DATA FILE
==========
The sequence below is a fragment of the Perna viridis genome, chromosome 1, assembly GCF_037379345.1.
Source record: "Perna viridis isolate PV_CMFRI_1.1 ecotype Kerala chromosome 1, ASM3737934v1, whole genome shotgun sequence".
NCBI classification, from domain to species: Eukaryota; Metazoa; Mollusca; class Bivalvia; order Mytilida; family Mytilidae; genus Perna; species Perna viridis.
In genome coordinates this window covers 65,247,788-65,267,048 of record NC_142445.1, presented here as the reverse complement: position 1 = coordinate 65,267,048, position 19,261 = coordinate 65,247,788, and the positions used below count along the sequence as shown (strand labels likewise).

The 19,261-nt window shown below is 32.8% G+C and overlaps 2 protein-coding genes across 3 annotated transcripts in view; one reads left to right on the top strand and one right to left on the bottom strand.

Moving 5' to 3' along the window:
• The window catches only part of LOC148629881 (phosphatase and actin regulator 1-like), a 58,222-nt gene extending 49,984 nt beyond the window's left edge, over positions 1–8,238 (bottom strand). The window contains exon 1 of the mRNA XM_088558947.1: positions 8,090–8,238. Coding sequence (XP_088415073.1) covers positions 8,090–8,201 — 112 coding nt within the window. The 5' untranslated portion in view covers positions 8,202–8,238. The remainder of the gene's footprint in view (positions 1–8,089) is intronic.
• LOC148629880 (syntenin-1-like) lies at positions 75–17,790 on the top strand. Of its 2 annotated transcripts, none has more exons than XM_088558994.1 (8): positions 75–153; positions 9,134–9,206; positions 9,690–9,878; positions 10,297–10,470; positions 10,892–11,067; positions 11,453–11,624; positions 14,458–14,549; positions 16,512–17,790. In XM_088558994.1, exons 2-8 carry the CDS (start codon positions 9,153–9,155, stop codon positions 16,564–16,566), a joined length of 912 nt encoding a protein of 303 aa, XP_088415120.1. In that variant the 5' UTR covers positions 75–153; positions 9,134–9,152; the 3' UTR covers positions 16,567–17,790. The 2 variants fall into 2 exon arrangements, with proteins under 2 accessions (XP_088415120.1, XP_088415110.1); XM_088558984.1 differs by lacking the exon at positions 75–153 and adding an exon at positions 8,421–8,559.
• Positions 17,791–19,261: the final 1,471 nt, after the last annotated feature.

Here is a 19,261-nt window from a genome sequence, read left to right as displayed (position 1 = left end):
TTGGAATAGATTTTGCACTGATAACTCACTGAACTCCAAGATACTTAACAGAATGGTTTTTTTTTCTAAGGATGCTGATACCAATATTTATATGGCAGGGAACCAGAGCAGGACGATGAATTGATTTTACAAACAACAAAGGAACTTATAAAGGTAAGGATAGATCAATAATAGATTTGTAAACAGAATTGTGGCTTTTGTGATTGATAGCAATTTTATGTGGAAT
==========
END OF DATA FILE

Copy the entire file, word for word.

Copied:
The sequence below is a fragment of the Perna viridis genome, chromosome 1, assembly GCF_037379345.1.
Source record: "Perna viridis isolate PV_CMFRI_1.1 ecotype Kerala chromosome 1, ASM3737934v1, whole genome shotgun sequence".
NCBI classification, from domain to species: Eukaryota; Metazoa; Mollusca; class Bivalvia; order Mytilida; family Mytilidae; genus Perna; species Perna viridis.
In genome coordinates this window covers 65,247,788-65,267,048 of record NC_142445.1, presented here as the reverse complement: position 1 = coordinate 65,267,048, position 19,261 = coordinate 65,247,788, and the positions used below count along the sequence as shown (strand labels likewise).

The 19,261-nt window shown below is 32.8% G+C and overlaps 2 protein-coding genes across 3 annotated transcripts in view; one reads left to right on the top strand and one right to left on the bottom strand.

Moving 5' to 3' along the window:
• The window catches only part of LOC148629881 (phosphatase and actin regulator 1-like), a 58,222-nt gene extending 49,984 nt beyond the window's left edge, over positions 1–8,238 (bottom strand). The window contains exon 1 of the mRNA XM_088558947.1: positions 8,090–8,238. Coding sequence (XP_088415073.1) covers positions 8,090–8,201 — 112 coding nt within the window. The 5' untranslated portion in view covers positions 8,202–8,238. The remainder of the gene's footprint in view (positions 1–8,089) is intronic.
• LOC148629880 (syntenin-1-like) lies at positions 75–17,790 on the top strand. Of its 2 annotated transcripts, none has more exons than XM_088558994.1 (8): positions 75–153; positions 9,134–9,206; positions 9,690–9,878; positions 10,297–10,470; positions 10,892–11,067; positions 11,453–11,624; positions 14,458–14,549; positions 16,512–17,790. In XM_088558994.1, exons 2-8 carry the CDS (start codon positions 9,153–9,155, stop codon positions 16,564–16,566), a joined length of 912 nt encoding a protein of 303 aa, XP_088415120.1. In that variant the 5' UTR covers positions 75–153; positions 9,134–9,152; the 3' UTR covers positions 16,567–17,790. The 2 variants fall into 2 exon arrangements, with proteins under 2 accessions (XP_088415120.1, XP_088415110.1); XM_088558984.1 differs by lacking the exon at positions 75–153 and adding an exon at positions 8,421–8,559.
• Positions 17,791–19,261: the final 1,471 nt, after the last annotated feature.

Here is a 19,261-nt window from a genome sequence, read left to right as displayed (position 1 = left end):
TTGGAATAGATTTTGCACTGATAACTCACTGAACTCCAAGATACTTAACAGAATGGTTTTTTTTTCTAAGGATGCTGATACCAATATTTATATGGCAGGGAACCAGAGCAGGACGATGAATTGATTTTACAAACAACAAAGGAACTTATAAAGGTAAGGATAGATCAATAATAGATTTGTAAACAGAATTGTGGCTTTTGTGATTGATAGCAATTTTATGTGGAAT